PLEASE DON´T MAKE ME CRY
Participating Artists: Meiro Koizumi, Rachel Lowther, Stu Mead, Natsuki Uruma
Emily Tsingou Gallery | 10 Charles II Street | SW1Y 4AA London | March 12th through April 30th, 2003
Emily Tsingou Gallery is pleased to announce a group exhibition of young, contemporary artists in the gallery presented by Georgina Starr. "All men and women have these dangerous, unnamable impulses, yet they keep up a pretence, to themselves, and to others; their respectability, their philosophy, their religion, are all attempts to gloss over, to make look civilized and rational something that is savage, unorganized and irrational." The Outsider, Colin Wilson.
Stu Mead´s lifelong obsession has been with making meticulously crafted paintings and drawings of young girls. He identifies with them and sees these girls as female versions of himself. His teenage drawings were sweet images of girls with blond hair and pigtails doing mischievous things. His more recent work is as much layered with sexually charged imagery as it is with innocence. "Making images of women and girls is a way of making myself beautiful by making something beautiful. In my family the pinnacle of beauty was female beauty. My dad, mom and sister were preoccupied with perfection and I knew that I was really far from that, being physically deformed. So there's a connection, me fantasizing about myself being perfect and visualizing that perfection being female".
Rachel Lowther´s immaculately executed Blue Nude is a shiny blue sculpture of a horse with extra large testicles. Weighed down by its own maleness, the horse is both grotesque and comic as it is grandiose and attractive. Mindflayer is Lowther´s depiction of trembling testosterone. Green polyurethane spheres vibrate and shiver on the floor like "free range" sex.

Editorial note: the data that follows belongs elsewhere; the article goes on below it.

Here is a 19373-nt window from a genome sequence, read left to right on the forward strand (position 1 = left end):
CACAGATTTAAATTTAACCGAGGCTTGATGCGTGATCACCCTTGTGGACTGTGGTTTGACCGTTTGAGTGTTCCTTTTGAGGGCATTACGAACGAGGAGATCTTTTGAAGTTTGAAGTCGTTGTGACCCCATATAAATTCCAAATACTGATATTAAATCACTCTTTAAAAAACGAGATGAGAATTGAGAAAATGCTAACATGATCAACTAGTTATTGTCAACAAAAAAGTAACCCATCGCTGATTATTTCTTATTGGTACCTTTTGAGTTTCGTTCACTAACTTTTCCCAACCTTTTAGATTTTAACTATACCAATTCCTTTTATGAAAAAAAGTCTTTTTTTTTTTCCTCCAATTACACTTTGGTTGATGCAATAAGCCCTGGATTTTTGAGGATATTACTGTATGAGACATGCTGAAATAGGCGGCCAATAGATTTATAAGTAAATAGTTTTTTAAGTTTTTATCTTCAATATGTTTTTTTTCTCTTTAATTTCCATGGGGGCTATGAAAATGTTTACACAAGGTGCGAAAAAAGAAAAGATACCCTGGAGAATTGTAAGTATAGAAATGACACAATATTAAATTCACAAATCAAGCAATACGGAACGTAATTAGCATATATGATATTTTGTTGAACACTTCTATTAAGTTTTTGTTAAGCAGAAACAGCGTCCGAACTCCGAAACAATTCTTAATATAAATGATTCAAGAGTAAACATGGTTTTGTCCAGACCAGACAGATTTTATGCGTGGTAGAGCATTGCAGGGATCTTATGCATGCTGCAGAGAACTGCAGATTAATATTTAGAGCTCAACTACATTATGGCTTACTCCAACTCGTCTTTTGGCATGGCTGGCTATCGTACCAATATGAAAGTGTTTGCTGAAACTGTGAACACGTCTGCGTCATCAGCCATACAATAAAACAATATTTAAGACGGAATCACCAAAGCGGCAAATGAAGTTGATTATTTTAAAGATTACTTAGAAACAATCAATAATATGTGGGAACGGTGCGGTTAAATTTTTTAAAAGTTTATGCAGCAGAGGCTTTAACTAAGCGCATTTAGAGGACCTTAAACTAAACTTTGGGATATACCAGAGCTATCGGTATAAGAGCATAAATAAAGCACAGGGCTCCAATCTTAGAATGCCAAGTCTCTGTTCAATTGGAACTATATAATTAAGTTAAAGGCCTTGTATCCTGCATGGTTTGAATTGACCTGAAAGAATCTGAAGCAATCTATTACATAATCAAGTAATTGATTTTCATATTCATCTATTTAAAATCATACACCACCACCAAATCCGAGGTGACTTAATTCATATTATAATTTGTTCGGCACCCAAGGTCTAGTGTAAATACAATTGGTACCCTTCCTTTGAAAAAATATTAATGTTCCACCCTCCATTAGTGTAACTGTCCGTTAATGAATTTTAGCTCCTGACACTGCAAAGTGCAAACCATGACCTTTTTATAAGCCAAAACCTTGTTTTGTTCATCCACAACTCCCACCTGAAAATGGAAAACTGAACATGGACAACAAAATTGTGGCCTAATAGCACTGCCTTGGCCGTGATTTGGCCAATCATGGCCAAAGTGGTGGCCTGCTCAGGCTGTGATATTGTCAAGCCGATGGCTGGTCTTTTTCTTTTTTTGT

"Real craziness is something scary for real. Real mystery is also something that troubles your life. Real darkness is never wanted in life. Real loneliness is lonely and miserable for real. But the images of craziness, mystery, darkness and loneliness are things people love to consume and enjoy "says Meiro Koisumi. In Merokozuuuumi, Koizumi becomes a one-man theatre. As his foot makes the rhythm and his left hand performs, his right hand films the proceedings. His body must be twisted and distorted, but that´s the last thing on your mind. His hand has transformed into a muscular deformed little man with a very big voice. Is he Koizumi´s alter ego? He shouts his own name, over and over.
Natsuki Uruma´s work focuses on drawing and performance. Individual Against the Group is a drawing of an angry rabble. They look enraged and ready to explode. Romantic and immediate, innocent yet dangerous Uruma´s past performances, have included her urinating in New York´s Chanel store and pole dancing on the London underground. A new performance by Uruma will take place during the private view of this exhibition.